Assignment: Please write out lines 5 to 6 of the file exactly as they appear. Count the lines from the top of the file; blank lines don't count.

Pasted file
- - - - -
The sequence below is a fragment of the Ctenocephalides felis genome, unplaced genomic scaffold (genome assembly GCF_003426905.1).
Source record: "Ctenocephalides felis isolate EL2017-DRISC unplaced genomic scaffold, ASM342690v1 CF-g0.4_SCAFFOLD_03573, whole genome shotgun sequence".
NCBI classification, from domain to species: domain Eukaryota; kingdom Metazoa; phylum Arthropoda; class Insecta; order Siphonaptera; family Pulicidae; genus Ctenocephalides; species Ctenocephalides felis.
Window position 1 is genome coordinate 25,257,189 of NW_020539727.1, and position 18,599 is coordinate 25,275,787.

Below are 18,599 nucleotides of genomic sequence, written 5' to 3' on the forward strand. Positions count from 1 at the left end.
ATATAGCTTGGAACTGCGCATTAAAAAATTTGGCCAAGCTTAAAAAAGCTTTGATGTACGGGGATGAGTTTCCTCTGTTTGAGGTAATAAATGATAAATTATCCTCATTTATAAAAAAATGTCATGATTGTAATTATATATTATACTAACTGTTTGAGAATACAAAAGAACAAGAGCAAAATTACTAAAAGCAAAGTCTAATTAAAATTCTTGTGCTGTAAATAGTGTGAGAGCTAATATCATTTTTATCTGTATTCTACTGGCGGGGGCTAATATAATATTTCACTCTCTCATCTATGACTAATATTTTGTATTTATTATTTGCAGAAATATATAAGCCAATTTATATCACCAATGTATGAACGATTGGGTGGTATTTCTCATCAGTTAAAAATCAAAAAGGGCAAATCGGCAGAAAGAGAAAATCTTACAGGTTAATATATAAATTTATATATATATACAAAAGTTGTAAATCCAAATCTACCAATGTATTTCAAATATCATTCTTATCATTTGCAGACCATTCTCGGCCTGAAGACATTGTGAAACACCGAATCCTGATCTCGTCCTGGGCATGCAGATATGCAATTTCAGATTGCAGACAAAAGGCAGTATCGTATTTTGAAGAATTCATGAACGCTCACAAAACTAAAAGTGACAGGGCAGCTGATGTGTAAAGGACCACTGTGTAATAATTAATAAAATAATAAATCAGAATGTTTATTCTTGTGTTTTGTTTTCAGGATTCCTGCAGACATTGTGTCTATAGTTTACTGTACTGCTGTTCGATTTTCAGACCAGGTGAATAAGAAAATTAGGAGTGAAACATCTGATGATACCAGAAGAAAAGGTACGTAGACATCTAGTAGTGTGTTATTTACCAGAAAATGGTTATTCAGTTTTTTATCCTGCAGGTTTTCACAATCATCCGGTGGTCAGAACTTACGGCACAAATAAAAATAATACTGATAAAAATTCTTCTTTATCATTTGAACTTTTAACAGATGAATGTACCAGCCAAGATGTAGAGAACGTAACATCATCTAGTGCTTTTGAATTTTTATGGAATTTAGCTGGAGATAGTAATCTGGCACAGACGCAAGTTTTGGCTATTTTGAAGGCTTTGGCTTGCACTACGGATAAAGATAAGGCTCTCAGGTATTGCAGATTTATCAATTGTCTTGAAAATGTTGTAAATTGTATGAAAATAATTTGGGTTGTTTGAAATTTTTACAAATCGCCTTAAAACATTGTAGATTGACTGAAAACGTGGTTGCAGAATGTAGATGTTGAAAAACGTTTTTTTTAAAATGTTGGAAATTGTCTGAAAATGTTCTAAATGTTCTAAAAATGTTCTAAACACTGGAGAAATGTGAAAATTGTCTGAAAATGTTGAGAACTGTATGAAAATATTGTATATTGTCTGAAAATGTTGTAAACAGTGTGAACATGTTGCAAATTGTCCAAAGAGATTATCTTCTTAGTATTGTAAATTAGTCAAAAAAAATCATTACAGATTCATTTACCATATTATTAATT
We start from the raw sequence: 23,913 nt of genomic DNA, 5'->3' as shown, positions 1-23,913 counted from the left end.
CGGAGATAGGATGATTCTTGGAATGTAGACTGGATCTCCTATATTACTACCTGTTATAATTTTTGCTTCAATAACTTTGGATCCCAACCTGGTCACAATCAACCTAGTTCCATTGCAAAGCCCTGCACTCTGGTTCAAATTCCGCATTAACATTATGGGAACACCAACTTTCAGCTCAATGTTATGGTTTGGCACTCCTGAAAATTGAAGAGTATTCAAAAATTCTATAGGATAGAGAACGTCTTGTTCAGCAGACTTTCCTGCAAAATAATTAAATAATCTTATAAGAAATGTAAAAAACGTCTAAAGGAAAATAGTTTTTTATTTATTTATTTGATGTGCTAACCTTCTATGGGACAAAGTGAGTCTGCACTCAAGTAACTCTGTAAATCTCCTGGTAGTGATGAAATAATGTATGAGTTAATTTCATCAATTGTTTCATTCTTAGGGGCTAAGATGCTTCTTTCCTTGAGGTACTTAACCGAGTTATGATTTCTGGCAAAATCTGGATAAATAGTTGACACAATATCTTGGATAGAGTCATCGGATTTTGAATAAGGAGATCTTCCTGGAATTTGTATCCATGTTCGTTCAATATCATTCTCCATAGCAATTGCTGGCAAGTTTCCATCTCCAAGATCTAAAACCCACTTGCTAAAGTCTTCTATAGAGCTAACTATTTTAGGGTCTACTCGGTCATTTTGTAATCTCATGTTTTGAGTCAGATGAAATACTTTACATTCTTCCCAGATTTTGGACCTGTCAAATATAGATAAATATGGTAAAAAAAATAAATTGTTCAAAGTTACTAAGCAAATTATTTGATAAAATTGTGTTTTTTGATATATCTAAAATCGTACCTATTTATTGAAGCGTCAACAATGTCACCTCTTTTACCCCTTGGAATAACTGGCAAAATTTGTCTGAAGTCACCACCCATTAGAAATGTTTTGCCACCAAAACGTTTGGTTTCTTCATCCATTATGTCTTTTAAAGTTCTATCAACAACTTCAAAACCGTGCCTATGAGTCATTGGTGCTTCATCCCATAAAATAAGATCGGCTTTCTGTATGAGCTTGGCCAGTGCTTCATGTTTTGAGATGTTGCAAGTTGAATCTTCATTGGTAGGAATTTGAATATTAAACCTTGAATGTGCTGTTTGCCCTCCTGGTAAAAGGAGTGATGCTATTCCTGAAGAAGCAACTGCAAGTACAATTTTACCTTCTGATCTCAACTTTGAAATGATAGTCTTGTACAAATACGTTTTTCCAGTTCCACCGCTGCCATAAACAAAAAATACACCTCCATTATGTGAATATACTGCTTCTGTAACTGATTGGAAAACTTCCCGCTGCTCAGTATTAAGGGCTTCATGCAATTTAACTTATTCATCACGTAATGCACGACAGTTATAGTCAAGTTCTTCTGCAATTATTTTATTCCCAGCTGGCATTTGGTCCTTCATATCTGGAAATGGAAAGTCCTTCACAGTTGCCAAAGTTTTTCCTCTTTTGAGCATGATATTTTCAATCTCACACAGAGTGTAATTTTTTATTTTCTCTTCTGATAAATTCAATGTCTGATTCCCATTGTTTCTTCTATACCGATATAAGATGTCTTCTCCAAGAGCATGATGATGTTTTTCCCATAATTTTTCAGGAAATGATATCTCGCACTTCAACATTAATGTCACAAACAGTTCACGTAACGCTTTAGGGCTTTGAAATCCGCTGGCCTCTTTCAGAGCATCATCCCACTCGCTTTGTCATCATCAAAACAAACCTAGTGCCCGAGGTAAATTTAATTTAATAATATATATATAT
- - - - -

Below are 18,599 nucleotides of genomic sequence, written 5' to 3' on the forward strand. Positions count from 1 at the left end.
ATATAGCTTGGAACTGCGCATTAAAAAATTTGGCCAAGCTTAAAAAAGCTTTGATGTACGGGGATGAGTTTCCTCTGTTTGAGGTAATAAATGATAAATTATCCTCATTTATAAAAAAATGTCATGATTGTAATTATATATTATACTAACTGTTTGAGAATACAAAAGAACAAGAGCAAAATTACTAAAAGCAAAGTCTAATTAAAATTCTTGTGCTGTAAATAGTGTGAGAGCTAATATCATTTTTATCTGTATTCTACTGGCGGGGGCTAATATAATATTTCACTCTCTCATCTATGACTAATATTTTGTATTTATTATTTGCAGAAATATATAAGCCAATTTATATCACCAATGTATGAACGATTGGGTGGTATTTCTCATCAGTTAAAAATCAAAAAGGGCAAATCGGCAGAAAGAGAAAATCTTACAGGTTAATATATAAATTTATATATATATACAAAAGTTGTAAATCCAAATCTACCAATGTATTTCAAATATCATTCTTATCATTTGCAGACCATTCTCGGCCTGAAGACATTGTGAAACACCGAATCCTGATCTCGTCCTGGGCATGCAGATATGCAATTTCAGATTGCAGACAAAAGGCAGTATCGTATTTTGAAGAATTCATGAACGCTCACAAAACTAAAAGTGACAGGGCAGCTGATGTGTAAAGGACCACTGTGTAATAATTAATAAAATAATAAATCAGAATGTTTATTCTTGTGTTTTGTTTTCAGGATTCCTGCAGACATTGTGTCTATAGTTTACTGTACTGCTGTTCGATTTTCAGACCAGGTGAATAAGAAAATTAGGAGTGAAACATCTGATGATACCAGAAGAAAAGGTACGTAGACATCTAGTAGTGTGTTATTTACCAGAAAATGGTTATTCAGTTTTTTATCCTGCAGGTTTTCACAATCATCCGGTGGTCAGAACTTACGGCACAAATAAAAATAATACTGATAAAAATTCTTCTTTATCATTTGAACTTTTAACAGATGAATGTACCAGCCAAGATGTAGAGAACGTAACATCATCTAGTGCTTTTGAATTTTTATGGAATTTAGCTGGAGATAGTAATCTGGCACAGACGCAAGTTTTGGCTATTTTGAAGGCTTTGGCTTGCACTACGGATAAAGATAAGGCTCTCAGGTATTGCAGATTTATCAATTGTCTTGAAAATGTTGTAAATTGTATGAAAATAATTTGGGTTGTTTGAAATTTTTACAAATCGCCTTAAAACATTGTAGATTGACTGAAAACGTGGTTGCAGAATGTAGATGTTGAAAAACGTTTTTTTTAAAATGTTGGAAATTGTCTGAAAATGTTCTAAATGTTCTAAAAATGTTCTAAACACTGGAGAAATGTGAAAATTGTCTGAAAATGTTGAGAACTGTATGAAAATATTGTATATTGTCTGAAAATGTTGTAAACAGTGTGAACATGTTGCAAATTGTCCAAAGAGATTATCTTCTTAGTATTGTAAATTAGTCAAAAAAAATCATTACAGATTCATTTACCATATTATTAATT